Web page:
There is no opinion, however absurd, which men will not readily embrace as soon as they can be brought to the conviction that it is generally adopted.Schopenhauer
Next week marks the deadline that has been set for reactions to the less than satisfactory discussion paper that has emerged from the government’s belated review of the important issue of the economics of climate change.
It is important for David Cameron, too.
It was Colin Welland who first uttered those terrible words ‘The British are coming!’ at an Oscar ceremony, back in 1982 — clutching his gold-plated statuette in his northern paw and grinning from beneath his deeply northern moustache. Colin had won an Oscar for having written the screenplay to Chariots of Fire, a film about some British people who could run quite fast, particularly Eric Liddell (or ‘speedy uncle Eric’ as we were wont to call him).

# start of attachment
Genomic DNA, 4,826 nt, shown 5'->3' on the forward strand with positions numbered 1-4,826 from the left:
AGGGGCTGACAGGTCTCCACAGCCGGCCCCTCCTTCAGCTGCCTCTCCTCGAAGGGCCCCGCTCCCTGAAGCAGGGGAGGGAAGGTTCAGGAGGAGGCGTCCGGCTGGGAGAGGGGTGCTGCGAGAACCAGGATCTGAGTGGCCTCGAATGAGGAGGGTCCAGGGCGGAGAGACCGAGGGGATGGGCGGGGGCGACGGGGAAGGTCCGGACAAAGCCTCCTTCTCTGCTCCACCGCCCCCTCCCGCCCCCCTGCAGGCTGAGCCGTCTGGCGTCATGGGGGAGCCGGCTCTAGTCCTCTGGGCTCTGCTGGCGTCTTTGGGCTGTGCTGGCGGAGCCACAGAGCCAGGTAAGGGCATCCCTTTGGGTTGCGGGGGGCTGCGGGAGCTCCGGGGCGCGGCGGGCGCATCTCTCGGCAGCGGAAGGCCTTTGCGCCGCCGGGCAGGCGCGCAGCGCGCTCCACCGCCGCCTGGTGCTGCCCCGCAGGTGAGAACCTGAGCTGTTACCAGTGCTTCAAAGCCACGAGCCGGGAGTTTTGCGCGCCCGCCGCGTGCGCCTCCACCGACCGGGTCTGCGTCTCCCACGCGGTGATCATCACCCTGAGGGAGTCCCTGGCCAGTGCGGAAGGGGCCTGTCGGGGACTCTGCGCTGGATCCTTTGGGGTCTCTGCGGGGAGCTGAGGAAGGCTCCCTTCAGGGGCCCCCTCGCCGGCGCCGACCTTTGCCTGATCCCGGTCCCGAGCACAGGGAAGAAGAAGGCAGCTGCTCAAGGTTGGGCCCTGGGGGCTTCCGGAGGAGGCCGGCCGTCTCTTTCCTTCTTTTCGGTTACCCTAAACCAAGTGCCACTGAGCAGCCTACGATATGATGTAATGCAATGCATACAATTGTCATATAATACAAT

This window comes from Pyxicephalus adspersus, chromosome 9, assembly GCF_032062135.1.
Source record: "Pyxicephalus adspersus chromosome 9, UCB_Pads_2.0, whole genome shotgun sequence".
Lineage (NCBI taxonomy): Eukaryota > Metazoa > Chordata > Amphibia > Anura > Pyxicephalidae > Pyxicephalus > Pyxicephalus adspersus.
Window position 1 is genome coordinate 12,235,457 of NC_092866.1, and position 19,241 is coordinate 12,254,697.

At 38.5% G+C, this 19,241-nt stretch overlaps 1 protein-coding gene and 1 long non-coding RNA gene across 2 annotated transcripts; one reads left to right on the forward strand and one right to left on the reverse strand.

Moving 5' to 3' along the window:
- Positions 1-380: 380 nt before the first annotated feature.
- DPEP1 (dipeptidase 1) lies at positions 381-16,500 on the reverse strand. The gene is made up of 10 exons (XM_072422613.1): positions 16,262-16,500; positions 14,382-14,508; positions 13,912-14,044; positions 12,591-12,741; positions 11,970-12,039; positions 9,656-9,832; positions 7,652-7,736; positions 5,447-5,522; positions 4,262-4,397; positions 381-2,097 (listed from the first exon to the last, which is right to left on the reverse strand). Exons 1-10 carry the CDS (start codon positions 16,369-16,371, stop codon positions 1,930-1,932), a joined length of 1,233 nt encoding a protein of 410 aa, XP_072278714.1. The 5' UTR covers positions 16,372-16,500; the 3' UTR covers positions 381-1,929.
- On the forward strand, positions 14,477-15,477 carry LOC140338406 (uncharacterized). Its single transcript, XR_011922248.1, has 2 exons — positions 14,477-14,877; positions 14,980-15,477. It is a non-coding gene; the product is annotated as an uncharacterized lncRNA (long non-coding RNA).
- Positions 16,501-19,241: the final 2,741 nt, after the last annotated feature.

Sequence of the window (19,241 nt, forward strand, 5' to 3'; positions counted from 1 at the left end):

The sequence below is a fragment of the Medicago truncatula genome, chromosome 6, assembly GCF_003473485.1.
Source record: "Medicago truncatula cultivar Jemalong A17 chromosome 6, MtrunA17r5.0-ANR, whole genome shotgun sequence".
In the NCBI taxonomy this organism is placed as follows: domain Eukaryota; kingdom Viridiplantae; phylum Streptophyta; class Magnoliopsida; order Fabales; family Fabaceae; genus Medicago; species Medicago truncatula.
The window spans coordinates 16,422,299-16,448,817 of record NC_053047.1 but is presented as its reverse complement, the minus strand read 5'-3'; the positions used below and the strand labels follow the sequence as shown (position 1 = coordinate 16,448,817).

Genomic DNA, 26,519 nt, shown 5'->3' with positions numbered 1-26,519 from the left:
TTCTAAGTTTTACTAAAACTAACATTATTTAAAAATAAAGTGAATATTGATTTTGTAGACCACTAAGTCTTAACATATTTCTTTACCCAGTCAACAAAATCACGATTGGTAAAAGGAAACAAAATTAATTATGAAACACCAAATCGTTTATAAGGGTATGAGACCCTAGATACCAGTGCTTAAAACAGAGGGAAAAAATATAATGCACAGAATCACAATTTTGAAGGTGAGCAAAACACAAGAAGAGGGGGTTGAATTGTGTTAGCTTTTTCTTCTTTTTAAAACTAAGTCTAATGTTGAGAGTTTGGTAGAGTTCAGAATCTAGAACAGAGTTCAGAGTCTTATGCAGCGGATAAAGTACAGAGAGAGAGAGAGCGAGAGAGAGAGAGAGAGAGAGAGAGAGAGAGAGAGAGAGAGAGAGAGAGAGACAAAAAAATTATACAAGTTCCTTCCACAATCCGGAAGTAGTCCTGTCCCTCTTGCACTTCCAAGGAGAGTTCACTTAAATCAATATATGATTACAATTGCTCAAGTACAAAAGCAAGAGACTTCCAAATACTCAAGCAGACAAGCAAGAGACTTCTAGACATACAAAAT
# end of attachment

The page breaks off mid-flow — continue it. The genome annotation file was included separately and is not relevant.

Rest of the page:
As David Cameron completes his first 100 days, the man he defeated for the leadership gives his first interview to Fraser Nelson — and foresees policy battles to comeAs I wait for David Davis in the corner of his huge House of Commons office, it’s easy to forget that he was the loser of the Conservative party’s leadership race. Aides nervously shuttle in and out, taking notes as he plans the day like a military operation.
Matthew d’Ancona says that the Jowell Affair has revealed the loneliness of New Labour’s once-omnipotent Godfather, as the Cameron and Brown families prepare for their own bloody turf war when he is goneOne evening at dinner with Tessa Jowell and David Mills, Tony Blair spotted an unsightly paint stain outside their Kentish Town house. The Culture Secretary explained that anti-war protesters had discovered her address, and had poured out the paint to signal their disgust.